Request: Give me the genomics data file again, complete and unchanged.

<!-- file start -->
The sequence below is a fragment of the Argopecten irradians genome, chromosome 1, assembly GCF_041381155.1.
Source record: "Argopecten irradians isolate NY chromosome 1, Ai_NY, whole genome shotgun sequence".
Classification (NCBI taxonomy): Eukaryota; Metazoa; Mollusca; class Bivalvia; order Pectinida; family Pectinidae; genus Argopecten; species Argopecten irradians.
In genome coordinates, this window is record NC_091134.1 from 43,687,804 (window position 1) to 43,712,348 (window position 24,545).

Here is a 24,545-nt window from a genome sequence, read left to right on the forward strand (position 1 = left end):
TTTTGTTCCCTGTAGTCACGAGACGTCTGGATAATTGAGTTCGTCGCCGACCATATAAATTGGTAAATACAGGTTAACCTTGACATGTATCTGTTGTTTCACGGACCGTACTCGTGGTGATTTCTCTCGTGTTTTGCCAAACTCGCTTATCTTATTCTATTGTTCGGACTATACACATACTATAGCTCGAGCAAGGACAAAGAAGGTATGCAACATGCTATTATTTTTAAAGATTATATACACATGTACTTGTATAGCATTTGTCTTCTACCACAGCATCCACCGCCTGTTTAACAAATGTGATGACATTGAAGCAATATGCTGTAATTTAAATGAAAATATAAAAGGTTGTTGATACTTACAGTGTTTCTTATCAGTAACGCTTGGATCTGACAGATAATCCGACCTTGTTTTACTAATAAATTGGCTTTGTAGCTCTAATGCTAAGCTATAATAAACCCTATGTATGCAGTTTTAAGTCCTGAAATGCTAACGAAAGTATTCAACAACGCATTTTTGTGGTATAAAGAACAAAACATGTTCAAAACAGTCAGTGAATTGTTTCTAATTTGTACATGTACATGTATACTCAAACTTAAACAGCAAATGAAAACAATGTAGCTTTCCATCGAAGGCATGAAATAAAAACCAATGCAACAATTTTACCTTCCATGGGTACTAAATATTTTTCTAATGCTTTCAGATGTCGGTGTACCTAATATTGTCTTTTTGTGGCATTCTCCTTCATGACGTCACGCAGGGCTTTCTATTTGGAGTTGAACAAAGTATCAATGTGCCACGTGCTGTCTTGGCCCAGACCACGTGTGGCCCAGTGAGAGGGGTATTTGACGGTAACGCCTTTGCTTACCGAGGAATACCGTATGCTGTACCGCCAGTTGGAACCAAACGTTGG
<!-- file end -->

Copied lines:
The sequence below is a fragment of the Argopecten irradians genome, chromosome 1, assembly GCF_041381155.1.
Source record: "Argopecten irradians isolate NY chromosome 1, Ai_NY, whole genome shotgun sequence".
Classification (NCBI taxonomy): Eukaryota; Metazoa; Mollusca; class Bivalvia; order Pectinida; family Pectinidae; genus Argopecten; species Argopecten irradians.
In genome coordinates, this window is record NC_091134.1 from 43,687,804 (window position 1) to 43,712,348 (window position 24,545).

Here is a 24,545-nt window from a genome sequence, read left to right on the forward strand (position 1 = left end):
TTTTGTTCCCTGTAGTCACGAGACGTCTGGATAATTGAGTTCGTCGCCGACCATATAAATTGGTAAATACAGGTTAACCTTGACATGTATCTGTTGTTTCACGGACCGTACTCGTGGTGATTTCTCTCGTGTTTTGCCAAACTCGCTTATCTTATTCTATTGTTCGGACTATACACATACTATAGCTCGAGCAAGGACAAAGAAGGTATGCAACATGCTATTATTTTTAAAGATTATATACACATGTACTTGTATAGCATTTGTCTTCTACCACAGCATCCACCGCCTGTTTAACAAATGTGATGACATTGAAGCAATATGCTGTAATTTAAATGAAAATATAAAAGGTTGTTGATACTTACAGTGTTTCTTATCAGTAACGCTTGGATCTGACAGATAATCCGACCTTGTTTTACTAATAAATTGGCTTTGTAGCTCTAATGCTAAGCTATAATAAACCCTATGTATGCAGTTTTAAGTCCTGAAATGCTAACGAAAGTATTCAACAACGCATTTTTGTGGTATAAAGAACAAAACATGTTCAAAACAGTCAGTGAATTGTTTCTAATTTGTACATGTACATGTATACTCAAACTTAAACAGCAAATGAAAACAATGTAGCTTTCCATCGAAGGCATGAAATAAAAACCAATGCAACAATTTTACCTTCCATGGGTACTAAATATTTTTCTAATGCTTTCAGATGTCGGTGTACCTAATATTGTCTTTTTGTGGCATTCTCCTTCATGACGTCACGCAGGGCTTTCTATTTGGAGTTGAACAAAGTATCAATGTGCCACGTGCTGTCTTGGCCCAGACCACGTGTGGCCCAGTGAGAGGGGTATTTGACGGTAACGCCTTTGCTTACCGAGGAATACCGTATGCTGTACCGCCAGTTGGAACCAAACGTTGG